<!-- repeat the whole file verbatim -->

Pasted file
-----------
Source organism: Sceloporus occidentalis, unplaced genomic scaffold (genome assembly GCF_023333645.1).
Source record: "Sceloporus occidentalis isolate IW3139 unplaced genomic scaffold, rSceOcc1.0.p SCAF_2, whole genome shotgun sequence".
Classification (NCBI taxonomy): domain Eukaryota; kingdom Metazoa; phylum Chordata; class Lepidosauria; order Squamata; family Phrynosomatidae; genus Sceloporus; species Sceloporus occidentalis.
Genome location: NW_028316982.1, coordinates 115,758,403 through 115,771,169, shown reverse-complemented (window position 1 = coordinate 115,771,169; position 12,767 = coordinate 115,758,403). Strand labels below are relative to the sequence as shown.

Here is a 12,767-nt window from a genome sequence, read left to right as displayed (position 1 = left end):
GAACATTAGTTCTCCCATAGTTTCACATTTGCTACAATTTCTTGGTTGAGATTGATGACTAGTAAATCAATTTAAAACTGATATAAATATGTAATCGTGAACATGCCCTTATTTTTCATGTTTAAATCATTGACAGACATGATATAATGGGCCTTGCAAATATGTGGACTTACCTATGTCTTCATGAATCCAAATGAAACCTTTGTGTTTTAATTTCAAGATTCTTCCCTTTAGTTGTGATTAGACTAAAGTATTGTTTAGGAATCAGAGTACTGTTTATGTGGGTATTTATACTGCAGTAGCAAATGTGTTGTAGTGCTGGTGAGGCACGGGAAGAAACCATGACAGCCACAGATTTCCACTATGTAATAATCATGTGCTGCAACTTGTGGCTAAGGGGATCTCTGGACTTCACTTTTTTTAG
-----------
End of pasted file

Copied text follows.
Source organism: Sceloporus occidentalis, unplaced genomic scaffold (genome assembly GCF_023333645.1).
Source record: "Sceloporus occidentalis isolate IW3139 unplaced genomic scaffold, rSceOcc1.0.p SCAF_2, whole genome shotgun sequence".
Classification (NCBI taxonomy): domain Eukaryota; kingdom Metazoa; phylum Chordata; class Lepidosauria; order Squamata; family Phrynosomatidae; genus Sceloporus; species Sceloporus occidentalis.
Genome location: NW_028316982.1, coordinates 115,758,403 through 115,771,169, shown reverse-complemented (window position 1 = coordinate 115,771,169; position 12,767 = coordinate 115,758,403). Strand labels below are relative to the sequence as shown.

Here is a 12,767-nt window from a genome sequence, read left to right as displayed (position 1 = left end):
GAACATTAGTTCTCCCATAGTTTCACATTTGCTACAATTTCTTGGTTGAGATTGATGACTAGTAAATCAATTTAAAACTGATATAAATATGTAATCGTGAACATGCCCTTATTTTTCATGTTTAAATCATTGACAGACATGATATAATGGGCCTTGCAAATATGTGGACTTACCTATGTCTTCATGAATCCAAATGAAACCTTTGTGTTTTAATTTCAAGATTCTTCCCTTTAGTTGTGATTAGACTAAAGTATTGTTTAGGAATCAGAGTACTGTTTATGTGGGTATTTATACTGCAGTAGCAAATGTGTTGTAGTGCTGGTGAGGCACGGGAAGAAACCATGACAGCCACAGATTTCCACTATGTAATAATCATGTGCTGCAACTTGTGGCTAAGGGGATCTCTGGACTTCACTTTTTTTAG